While the game doesn’t always feel like it’s taking full advantage of the PS5’s power, the near-instant changes in scenery powered by a game designed by an SSD is exciting. The developers would be well-served by being more conservative with the DualSense controller, though. The game has a lot of rumble, and sometimes it’s too much to be immersive.
Those looking for a moderately-sized family-friendly romp that takes advantage of the latest PlayStation’s features will likely enjoy Rift Apart and all of the bonkers experiences it provides.
There were times during Rift Apart, the latest entry in the Ratchet & Clank series, when I felt like treasure hunter Nathan Drake. Buildings collapsed around me as I made my way through perfectly tuned action set pieces, and I’d manage to jump out of the way of each explosion at just the right second. The only difference, of course, is Rift Apart is much cuter — think of it like a sci-fi, family-friendly take on Uncharted.
A combination of shooter and platformer, Ratchet & Clank has always been a series closely associated with PlayStation, and the last game — a 2016 reboot of the original — showed that it could also be a technical showcase. Rift Apart, meanwhile, might just be the most pivotal entry in the franchise to date. Thanks to cross-generation releases, true PS5 exclusives still remain vanishingly rare, even months into the console’s life. But Rift Apart is exactly that: a game you can only play on Sony’s next-gen console and one that actually takes advantage of the new hardware. It also happens to be an extremely fun adventure.
Though the series dates back to 2002, Rift Apart is largely a standalone story. It stars a fuzzy little fox creature named Ratchet (he’s actually an alien called a Lombax, believed to be the last of his kind) and his adorable robot companion Clank. As a nice intro for new players (and a refresher for longtime fans), the game starts with the pair being honored for their past achievements in a parade-like setting in front of a huge crowd of adoring onlookers. It even serves as a clever mini-tutorial — but it’s not long before the celebration is interrupted when longtime villain Dr. Nefarious attacks.
The core of Rift Apart is a device that can open up portals between dimensions. After yet another defeat, Nefarious uses the device to go to a dimension where he always wins — and he accidentally brings Ratchet and Clank along in the process. The two become separated. Ratchet is on his own for a while before befriending a tiny bot named Kit, while Clank teams up with another Lombax named Rivet. It’s a clever setup that has the new duos jumping across planets, searching for sci-fi MacGuffins to fix the device and return the dimensions back to normal. The setup is also great because it allows you to play as both characters in a way that feels organic; often, you have a choice of which planet to explore, and you’ll control whichever Lombax is closest.
Ratchet & Clank isn’t exactly a series known for its narrative, but Rift Apart pushes things quite a bit forward. The new characters, in particular, are a great addition, turning it from a wise-cracking caper into a story with real heart (though there are still lots of wisecracks). Rivet starts out as a pessimistic loner, but you get to watch her slowly learn how to trust and work with people, thanks to Clank’s calming presence. Likewise, for most of the game, Kit has a hard time connecting with anyone for reasons that become clear once you learn her surprisingly dark backstory. But this leads to some heartbreaking moments. At one point, in a fit of frustration, she yells, “Why do none of you understand? I am broken. I will always be broken!” This is not the level of emotional awareness I expected from a series with a character named Skidd McMarx. There are even side missions where you can learn more about Lombax lore.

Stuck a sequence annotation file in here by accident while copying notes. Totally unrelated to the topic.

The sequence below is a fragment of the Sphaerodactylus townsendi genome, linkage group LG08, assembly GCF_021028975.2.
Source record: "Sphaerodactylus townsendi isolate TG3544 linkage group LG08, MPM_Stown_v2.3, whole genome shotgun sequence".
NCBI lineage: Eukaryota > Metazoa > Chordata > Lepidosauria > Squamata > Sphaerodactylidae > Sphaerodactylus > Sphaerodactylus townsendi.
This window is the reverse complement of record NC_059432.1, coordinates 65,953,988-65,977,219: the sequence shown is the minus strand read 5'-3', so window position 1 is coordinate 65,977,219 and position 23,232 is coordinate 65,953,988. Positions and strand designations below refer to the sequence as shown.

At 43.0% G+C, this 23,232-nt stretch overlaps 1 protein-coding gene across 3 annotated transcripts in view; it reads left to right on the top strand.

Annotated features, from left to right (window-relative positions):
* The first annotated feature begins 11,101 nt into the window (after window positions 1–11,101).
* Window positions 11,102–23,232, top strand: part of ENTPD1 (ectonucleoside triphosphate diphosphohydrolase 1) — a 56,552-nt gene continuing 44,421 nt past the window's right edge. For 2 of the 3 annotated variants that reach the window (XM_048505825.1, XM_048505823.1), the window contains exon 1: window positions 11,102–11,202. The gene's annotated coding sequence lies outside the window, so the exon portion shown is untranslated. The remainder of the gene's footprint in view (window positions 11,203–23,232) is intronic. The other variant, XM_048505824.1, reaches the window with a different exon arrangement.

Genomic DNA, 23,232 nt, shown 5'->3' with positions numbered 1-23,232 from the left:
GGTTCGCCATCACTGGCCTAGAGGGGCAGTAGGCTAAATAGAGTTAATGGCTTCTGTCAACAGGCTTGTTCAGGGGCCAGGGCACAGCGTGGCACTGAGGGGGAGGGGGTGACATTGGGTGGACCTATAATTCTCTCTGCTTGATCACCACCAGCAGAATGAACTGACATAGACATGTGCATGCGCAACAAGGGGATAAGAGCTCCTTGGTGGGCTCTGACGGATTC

The film-like quality of Rift Apart is heightened by the visuals. Simply put, the game looks incredible. I’ve said this about past games in the series, most notably the 2016 release on PS4, but it’s even more true now: playing Rift Apart is like being inside a gorgeous animated film. There’s a level of detail that you rarely see in games. You’ll venture through a densely packed sci-fi city that puts anything in Cyberpunk 2077 to shame and glide across desert wastelands, creepy underwater research facilities, and an incredibly charming gas station in space. It’s all rendered in a kid-friendly way but also with a sense of realism, whether it’s the gleam of a metallic robot or the fuzz on an alien sheep. Every time I saw Ratchet’s furry ears up close, I wanted to give him a pet and tell him he’s a good boy.
Rift Apart doesn’t just look great, but it runs incredibly well, too. I didn’t experience any slowdown during my time with the game, despite the fact that battles get pretty wild, with dozens of enemies on-screen and all kinds of projectiles flinging about. Ratchet is a series defined in part by its inventive weaponry; you’ll have guns that shoot razor blades, encase enemies in blocks of ice, and — my personal favorite — a grenade that launches a sprinkler, covering everything it touches in beautiful green foliage. Battles involve constantly switching between weapons and firing off all kinds of strange bombs and bullets, and yet I didn’t experience a single hiccup or stutter while playing. (Rift Apart also offers three different graphics options: “fidelity,” which runs at 30fps and features ray tracing, better lighting, and 4K support; “performance RT,” with 60fps and ray tracing, but lower resolution and fewer details and visual density; and “performance” which runs at 60fps but features increased resolution in place of ray-tracing.)